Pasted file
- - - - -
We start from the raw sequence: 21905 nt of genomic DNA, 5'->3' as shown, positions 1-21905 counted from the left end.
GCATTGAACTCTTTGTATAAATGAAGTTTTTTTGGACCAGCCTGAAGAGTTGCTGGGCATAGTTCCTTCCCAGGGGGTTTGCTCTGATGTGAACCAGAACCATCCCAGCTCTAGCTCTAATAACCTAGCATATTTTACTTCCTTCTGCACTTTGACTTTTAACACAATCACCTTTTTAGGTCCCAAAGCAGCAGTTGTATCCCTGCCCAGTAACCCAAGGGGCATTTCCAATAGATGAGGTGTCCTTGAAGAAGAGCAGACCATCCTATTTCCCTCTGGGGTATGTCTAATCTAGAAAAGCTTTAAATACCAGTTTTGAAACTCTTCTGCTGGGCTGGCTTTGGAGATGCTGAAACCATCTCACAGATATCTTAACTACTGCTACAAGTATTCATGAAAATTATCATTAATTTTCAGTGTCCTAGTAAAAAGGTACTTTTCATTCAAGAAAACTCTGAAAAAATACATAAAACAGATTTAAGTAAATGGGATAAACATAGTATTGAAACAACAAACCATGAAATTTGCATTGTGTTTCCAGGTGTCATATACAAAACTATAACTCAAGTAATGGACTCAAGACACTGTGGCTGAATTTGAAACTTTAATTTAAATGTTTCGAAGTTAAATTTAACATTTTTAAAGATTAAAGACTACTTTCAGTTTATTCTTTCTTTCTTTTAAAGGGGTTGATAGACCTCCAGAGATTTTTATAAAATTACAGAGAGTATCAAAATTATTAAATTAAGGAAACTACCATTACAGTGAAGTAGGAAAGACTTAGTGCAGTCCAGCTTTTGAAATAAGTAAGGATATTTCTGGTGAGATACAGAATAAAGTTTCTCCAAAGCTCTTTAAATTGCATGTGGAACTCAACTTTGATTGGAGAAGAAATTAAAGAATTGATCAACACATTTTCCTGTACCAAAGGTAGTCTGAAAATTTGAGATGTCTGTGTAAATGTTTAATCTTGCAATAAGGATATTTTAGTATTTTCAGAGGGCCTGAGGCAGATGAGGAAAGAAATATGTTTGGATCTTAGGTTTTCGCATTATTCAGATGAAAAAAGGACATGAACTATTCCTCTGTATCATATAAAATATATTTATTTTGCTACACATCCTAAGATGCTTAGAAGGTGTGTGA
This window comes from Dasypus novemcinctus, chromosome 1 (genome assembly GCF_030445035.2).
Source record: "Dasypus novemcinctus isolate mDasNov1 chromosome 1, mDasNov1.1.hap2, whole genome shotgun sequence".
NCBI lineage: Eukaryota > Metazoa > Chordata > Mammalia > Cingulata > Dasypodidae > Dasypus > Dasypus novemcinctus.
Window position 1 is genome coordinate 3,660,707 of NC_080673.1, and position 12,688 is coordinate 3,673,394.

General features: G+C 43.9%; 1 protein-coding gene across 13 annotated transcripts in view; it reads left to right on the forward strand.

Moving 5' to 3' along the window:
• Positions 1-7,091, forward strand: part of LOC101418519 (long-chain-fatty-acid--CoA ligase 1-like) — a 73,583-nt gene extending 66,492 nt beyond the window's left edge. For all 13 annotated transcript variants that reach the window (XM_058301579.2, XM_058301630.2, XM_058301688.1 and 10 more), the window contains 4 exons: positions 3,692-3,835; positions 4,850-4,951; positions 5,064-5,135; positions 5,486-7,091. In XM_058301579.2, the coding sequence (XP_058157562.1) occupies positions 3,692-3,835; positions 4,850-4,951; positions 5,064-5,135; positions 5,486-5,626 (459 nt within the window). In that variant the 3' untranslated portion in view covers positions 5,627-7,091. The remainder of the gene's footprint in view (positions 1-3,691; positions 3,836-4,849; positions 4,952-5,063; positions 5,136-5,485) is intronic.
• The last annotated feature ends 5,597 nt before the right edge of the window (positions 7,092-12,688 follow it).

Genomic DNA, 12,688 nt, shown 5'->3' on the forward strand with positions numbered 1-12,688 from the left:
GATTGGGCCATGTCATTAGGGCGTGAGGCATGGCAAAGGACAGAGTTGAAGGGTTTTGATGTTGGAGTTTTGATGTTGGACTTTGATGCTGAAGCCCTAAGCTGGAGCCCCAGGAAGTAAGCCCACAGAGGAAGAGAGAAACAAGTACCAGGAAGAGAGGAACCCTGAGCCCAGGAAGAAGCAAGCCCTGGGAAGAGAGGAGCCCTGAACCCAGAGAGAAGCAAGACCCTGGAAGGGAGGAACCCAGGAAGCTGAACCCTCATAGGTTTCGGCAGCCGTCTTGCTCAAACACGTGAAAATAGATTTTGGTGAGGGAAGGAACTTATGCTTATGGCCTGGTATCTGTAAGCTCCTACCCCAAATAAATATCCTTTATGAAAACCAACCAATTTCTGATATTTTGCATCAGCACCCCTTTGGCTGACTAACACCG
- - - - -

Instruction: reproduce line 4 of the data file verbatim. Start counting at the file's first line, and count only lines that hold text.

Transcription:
Source record: "Dasypus novemcinctus isolate mDasNov1 chromosome 1, mDasNov1.1.hap2, whole genome shotgun sequence".